Worcestershire will face a series of changes to the regulations and playing conditions on their return to Division One of the County Championship next summer.
An increased points tally for drawing a game, an extended use of the Kookaburra ball and the possibility of using hybrid pitches in four-day cricket have been brought in following recommendations by the Cricket Advisory Group (CAG)
The CSA consists of men’s and women’s Directors Of Cricket, players from the men’s county and women’s regional teams and representatives from the PCA, Head Grounds managers and officials.
A drawn game in the County Championship will now be worth eight points, an increase on the five awarded last season.
The CAG debated whether last season’s change, allied to the alterations for batting bonus points, had achieved what it set out to do which was to encourage teams to bat long yet still incentivise a win.
It was felt the two changes had maybe worked against each other and hence a return to eight points for a draw but batting bonus points remaining for scoring 250-450 runs in 110 overs.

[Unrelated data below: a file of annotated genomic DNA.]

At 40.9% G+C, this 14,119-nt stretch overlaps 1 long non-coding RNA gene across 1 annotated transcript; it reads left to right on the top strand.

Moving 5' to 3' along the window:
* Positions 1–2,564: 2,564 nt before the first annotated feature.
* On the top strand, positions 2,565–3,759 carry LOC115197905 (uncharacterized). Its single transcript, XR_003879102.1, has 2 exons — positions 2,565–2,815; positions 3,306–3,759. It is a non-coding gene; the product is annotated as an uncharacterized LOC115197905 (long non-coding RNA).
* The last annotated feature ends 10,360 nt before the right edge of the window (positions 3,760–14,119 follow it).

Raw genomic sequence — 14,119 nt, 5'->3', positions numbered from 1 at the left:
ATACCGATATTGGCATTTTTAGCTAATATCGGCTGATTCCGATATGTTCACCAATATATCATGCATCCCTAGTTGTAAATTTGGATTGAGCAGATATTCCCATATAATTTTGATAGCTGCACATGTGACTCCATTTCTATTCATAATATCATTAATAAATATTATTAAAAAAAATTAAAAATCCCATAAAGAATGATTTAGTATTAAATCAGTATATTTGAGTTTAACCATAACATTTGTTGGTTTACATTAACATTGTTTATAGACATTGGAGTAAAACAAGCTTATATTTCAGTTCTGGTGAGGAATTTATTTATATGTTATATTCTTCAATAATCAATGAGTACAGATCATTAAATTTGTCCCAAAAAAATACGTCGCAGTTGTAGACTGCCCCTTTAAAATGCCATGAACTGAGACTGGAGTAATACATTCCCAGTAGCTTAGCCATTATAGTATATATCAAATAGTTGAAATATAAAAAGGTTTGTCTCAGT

Worcestershire and the other counties trialled the Kookaburra ball for two games in 2022 and this has now been extended to four matches.
Two will take place in April-May and two more in August-September when all 18 counties are in action.
It will provide more opportunity to assess and interrogate date collected for use of the Kookaburra ball in the County Championship and how that affects performance and other skills – such as reverse swing and spin – domestic four-day cricket in England and Wales.
Worcestershire will have the opportunity should they desire to make use of hybrid pitches in the County Championship as part of one-year trial in 2023
They already play matches on them in the Vitality Blast and Metro Bank One Day Cup.
The one-year trial will assess the value of using hybrid pitches in multi-day cricket, with counties having the option to use them or not during the season.
A fourth playing condition-regulation brought in is that in men’s and women’s white ball competitions – the Vitality Blast, Metro Bank One Day Cup, Charlotte Edwards Trophy and Rachael Heyhoe Flint Trophy – if a final cannot be constituted then the trophy will be shared rather than the use of a bowl out to determine the champions.
Each white ball knockout match will continue to have a reserve day to mitigate against a match not being constituted but it was determined a bowl-out was an unsatisfactory way to determine the winner of a final.